PLANNING YOUR ANTARCTICA EXPEDITION
Antarctic Cruises operate in the summer months of November through March. This is the best time to visit, when the temperatures are at their mildest and the daylight hours long. This is also the breeding season for much of the local wildlife and there are different highlights as the season progresses.
NOVEMBER and EARLY DECEMBER
As the Continent warms the winter pack ice begins to melt and break up, creating ever-changing landscapes of pristine ice and iceberg sculptures. The breeding season begins, whole colonies of penguins and seabirds are courting and pinching the rocks from each other’s nests. Elephant and fur seals are feisty on shore and establishing their territories.
MID DECEMBER THROUGH JANUARY
Activity In the colonies is at its highest at this time of year, Antarctic chicks are hatching, the temperatures are warm and the sun is still up at midnight. As the Antarctic summer progresses whales are sighted regularly and as the ice breaks up, more opportunities for exploration arise.
FEBRUARY and MARCH
By late season, whale sightings are at their peak. Having had their fill of food for the summer, curiosity takes over and they can often be seen popping up right next to zodiacs! The penguin chicks have grown in strength and are beginning to fledge, the light can be stunning at this time of year, particularly as the sun rises and sets.
HOW TO GET THERE
Most cruises depart from Ushuaia, the southernmost tip of Argentina. Flights to Ushuaia route through Buenos Aires, a great spot to stop and explore for a few nights. Cruises also operate from Punta Arenas in Southern Chile, these typically include flights to and from King George Island in Antarctica or the Falkland Islands. Punta Arenas is one of the main airports serving the Patagonian region and these itineraries provide a great opportunity to extend your trip into spectacular Torres del Paine National Park.
WHICH SHIP IS RIGHT FOR YOU
Arguably even more important than what time of year you travel is which ship you choose to travel on. Like it or not size does matter; it is the most important factor when choosing a cruise. Size determines, price, itinerary, comfort and luxuries, time on shore and excursions to this remote destination.
Only vessels with less than 500 passengers are permitted to land their passengers ashore with only 100 passengers being allowed onshore at any given time. Ships that carry under 100 passengers are able to off-board all passengers on the ice at any one time however these ships are expedition ships that offer very basic facilities and comfort. The ideal ship size to balance a higher level of comfort with onshore accessibility are those that carry between 100 - 300 passengers. Ships such as Le Boreal and Le Lyrial offer incredible onshore experiences, with a relatively small passenger size providing a higher level of comfort and luxury and a better overall cruising experience. These ships are also more stable and handle the rough seas of the Drake Passage with greater ease.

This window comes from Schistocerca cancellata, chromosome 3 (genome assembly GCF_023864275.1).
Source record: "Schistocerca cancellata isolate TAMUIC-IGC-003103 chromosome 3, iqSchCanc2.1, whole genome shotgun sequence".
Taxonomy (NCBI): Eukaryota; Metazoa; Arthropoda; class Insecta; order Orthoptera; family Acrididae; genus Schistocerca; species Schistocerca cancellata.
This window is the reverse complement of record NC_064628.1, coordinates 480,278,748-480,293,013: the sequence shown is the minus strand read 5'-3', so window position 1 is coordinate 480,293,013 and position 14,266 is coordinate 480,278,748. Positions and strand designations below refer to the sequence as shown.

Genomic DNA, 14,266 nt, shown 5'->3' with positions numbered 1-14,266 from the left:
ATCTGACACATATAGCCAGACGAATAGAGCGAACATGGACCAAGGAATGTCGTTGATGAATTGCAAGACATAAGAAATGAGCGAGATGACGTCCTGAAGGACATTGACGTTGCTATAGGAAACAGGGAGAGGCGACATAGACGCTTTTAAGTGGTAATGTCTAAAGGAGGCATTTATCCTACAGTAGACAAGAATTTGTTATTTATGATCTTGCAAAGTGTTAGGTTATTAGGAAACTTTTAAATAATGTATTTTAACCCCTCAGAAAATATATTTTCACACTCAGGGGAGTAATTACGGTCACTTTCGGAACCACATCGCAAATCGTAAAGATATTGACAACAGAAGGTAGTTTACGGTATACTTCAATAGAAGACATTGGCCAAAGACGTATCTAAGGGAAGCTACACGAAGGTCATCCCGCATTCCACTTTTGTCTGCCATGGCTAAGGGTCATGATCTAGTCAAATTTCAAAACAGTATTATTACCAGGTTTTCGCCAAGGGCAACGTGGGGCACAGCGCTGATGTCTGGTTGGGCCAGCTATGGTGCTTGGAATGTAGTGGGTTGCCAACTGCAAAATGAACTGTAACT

For those keen to avoid sailing the Drake Passage in one or both directions Fly Cruises are available with Departures from Punta Arenas in Southern Chile. These are an excellent choice for those with limited time or concerns about sailing the open seas/sea sickness.
CHOOSING YOUR ITINERARY
The most popular cruises are those to the Antarctic Peninsula. These classic routes are typically 10-13 days long and often include a stop in the Shetland Islands; the longer routes reach as far south as the Polar Circle.
The Antarctic Peninsula is also where the Air Cruises operate to and from, utilising the landing strip on King George Island, these Fly Cruises allow travellers to see the Peninsula in a shorter time period.
ANTARCTIC PENINSULA, SOUTH GEORGIA and THE FALKLANDS
For those with more time, we highly recommend cruises, which extend to South Georgia and the Falkland Islands. These cruises are typically 18-23 days long but provide the opportunity to wander amongst the King penguins in their hundreds of thousands on South Georgia, and visit the magnificent albatross colonies of the Falkland Islands. The wildlife opportunities on these voyages are absolutely unrivalled – think Happy Feet and you will be getting close!
BEYOND ANTARCTICA and THE WEDDELL SEA
A select few of the Antarctic Peninsula and longer voyages also visit the remote Weddell sea to the east of the Antarctic Peninsula. These expeditions hope to encounter the more elusive and largest of all, the mighty emperor penguins, which can be seen on ice floes throughout this region.
WHEN TO BOOK
Many Antarctic Cruises fill up 12 months in advance, particularly those over the Christmas and New Year Period with preferential cabin categories booking out sooner.
If you’re thinking of travelling to Antarctica in the 2018-19 seasons now is the time to start planning your voyage. We can assist with all of your cruise and land arrangements within South America and book your flights once seating is released.
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